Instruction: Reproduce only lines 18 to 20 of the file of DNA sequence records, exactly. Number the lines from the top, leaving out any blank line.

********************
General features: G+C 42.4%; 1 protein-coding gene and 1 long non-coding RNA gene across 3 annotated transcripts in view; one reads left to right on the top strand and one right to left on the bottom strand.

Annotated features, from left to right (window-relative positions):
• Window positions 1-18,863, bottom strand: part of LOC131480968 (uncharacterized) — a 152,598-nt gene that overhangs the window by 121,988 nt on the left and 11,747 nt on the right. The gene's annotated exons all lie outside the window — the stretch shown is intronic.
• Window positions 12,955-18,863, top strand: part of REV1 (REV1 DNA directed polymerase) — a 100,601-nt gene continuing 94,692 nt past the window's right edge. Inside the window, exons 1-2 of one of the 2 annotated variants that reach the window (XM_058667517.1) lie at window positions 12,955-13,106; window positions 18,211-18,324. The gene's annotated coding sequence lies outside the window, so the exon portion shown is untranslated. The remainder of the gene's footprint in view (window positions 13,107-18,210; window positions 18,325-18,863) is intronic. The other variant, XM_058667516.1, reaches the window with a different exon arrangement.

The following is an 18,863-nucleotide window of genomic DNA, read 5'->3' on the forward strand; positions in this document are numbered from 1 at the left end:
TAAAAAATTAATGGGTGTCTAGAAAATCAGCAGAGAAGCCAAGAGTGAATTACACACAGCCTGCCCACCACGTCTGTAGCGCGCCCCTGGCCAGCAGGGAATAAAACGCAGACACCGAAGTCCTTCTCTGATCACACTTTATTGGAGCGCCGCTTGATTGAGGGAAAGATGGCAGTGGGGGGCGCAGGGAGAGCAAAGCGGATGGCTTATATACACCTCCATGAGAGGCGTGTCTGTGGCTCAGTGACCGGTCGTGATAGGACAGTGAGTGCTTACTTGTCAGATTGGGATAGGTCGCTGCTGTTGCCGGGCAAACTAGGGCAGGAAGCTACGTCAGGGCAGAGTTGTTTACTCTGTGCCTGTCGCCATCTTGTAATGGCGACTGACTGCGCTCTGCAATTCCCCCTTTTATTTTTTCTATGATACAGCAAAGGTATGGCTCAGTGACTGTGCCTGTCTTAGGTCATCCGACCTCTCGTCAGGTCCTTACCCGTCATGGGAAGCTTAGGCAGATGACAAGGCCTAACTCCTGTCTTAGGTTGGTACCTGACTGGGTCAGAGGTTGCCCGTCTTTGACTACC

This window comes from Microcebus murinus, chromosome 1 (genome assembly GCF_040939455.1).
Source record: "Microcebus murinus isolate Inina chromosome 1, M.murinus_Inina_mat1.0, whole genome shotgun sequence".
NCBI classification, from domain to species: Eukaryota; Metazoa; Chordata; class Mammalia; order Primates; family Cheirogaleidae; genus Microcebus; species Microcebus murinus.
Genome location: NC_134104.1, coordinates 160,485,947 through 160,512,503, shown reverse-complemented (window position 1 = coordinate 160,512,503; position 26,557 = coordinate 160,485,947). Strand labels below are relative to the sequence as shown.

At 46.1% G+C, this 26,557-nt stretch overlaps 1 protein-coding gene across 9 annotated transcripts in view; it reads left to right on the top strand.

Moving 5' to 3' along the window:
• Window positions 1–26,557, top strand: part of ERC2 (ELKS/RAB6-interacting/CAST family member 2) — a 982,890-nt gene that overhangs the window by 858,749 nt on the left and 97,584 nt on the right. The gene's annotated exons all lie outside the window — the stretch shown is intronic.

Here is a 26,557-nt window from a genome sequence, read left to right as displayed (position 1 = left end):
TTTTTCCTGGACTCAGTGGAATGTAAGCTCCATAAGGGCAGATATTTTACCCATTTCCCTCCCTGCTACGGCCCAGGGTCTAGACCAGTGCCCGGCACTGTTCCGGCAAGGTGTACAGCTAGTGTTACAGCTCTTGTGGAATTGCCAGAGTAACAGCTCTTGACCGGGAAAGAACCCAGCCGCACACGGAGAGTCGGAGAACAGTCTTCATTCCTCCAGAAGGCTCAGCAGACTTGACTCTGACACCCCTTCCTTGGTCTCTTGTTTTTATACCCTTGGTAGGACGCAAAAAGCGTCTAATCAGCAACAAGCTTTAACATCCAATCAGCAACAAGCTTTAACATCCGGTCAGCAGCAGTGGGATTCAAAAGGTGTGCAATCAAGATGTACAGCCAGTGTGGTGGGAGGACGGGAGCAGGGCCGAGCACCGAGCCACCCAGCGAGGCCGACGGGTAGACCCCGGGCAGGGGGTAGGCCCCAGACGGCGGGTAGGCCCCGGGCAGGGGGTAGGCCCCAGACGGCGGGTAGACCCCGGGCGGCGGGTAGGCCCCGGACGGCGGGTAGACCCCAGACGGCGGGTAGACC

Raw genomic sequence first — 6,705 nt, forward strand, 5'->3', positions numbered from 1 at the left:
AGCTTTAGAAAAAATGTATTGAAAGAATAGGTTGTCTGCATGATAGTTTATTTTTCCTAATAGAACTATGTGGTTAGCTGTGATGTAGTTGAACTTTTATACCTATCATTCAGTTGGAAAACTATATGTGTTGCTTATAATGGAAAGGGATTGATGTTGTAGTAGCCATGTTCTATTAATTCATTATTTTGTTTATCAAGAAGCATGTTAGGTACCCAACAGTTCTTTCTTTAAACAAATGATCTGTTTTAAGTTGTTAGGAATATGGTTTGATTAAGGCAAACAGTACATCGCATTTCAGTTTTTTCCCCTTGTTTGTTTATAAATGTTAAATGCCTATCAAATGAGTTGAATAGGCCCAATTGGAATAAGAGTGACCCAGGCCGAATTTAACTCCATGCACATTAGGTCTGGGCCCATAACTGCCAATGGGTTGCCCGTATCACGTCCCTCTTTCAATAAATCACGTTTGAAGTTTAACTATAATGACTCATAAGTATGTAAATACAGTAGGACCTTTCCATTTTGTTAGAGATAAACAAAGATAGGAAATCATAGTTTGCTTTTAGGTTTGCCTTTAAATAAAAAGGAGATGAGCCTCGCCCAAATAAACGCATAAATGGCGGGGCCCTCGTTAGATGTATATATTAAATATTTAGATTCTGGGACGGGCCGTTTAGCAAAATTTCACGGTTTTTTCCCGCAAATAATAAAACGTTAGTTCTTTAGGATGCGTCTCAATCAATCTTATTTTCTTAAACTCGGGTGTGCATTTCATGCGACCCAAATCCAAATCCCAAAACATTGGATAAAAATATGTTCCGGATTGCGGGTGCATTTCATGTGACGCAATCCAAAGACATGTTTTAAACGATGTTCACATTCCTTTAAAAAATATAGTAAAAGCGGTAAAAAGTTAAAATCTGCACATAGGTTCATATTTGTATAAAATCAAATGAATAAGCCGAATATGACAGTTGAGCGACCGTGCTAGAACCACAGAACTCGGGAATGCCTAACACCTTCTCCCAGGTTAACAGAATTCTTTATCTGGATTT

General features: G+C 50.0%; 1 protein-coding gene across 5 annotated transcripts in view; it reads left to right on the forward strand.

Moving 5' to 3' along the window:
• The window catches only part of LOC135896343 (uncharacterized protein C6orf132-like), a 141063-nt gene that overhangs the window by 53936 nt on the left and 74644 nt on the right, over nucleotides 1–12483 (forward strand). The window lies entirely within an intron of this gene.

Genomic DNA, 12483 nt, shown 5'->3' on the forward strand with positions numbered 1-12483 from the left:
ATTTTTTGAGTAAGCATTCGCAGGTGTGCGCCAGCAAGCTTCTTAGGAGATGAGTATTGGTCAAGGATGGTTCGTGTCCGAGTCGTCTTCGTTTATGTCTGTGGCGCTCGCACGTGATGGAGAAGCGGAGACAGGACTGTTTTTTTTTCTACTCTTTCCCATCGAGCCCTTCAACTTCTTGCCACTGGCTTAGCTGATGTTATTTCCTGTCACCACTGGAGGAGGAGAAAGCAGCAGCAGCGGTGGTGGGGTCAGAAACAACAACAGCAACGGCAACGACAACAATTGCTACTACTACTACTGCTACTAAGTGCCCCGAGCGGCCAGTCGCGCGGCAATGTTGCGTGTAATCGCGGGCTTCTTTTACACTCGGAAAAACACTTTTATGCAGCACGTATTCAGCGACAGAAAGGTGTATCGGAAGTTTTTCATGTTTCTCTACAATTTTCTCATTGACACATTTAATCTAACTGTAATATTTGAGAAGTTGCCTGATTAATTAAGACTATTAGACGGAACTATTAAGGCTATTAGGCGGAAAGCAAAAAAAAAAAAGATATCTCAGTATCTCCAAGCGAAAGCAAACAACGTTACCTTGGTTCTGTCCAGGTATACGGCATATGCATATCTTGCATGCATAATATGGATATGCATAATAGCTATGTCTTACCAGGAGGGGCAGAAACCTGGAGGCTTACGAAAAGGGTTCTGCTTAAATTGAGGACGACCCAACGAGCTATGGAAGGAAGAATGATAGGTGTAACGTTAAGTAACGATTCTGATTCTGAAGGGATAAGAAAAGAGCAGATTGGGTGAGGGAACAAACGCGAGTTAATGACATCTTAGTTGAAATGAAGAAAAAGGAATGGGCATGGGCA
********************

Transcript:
General features: G+C 50.0%; 1 protein-coding gene across 5 annotated transcripts in view; it reads left to right on the forward strand.

Moving 5' to 3' along the window:
• The window catches only part of LOC135896343 (uncharacterized protein C6orf132-like), a 141063-nt gene that overhangs the window by 53936 nt on the left and 74644 nt on the right, over nucleotides 1–12483 (forward strand). The window lies entirely within an intron of this gene.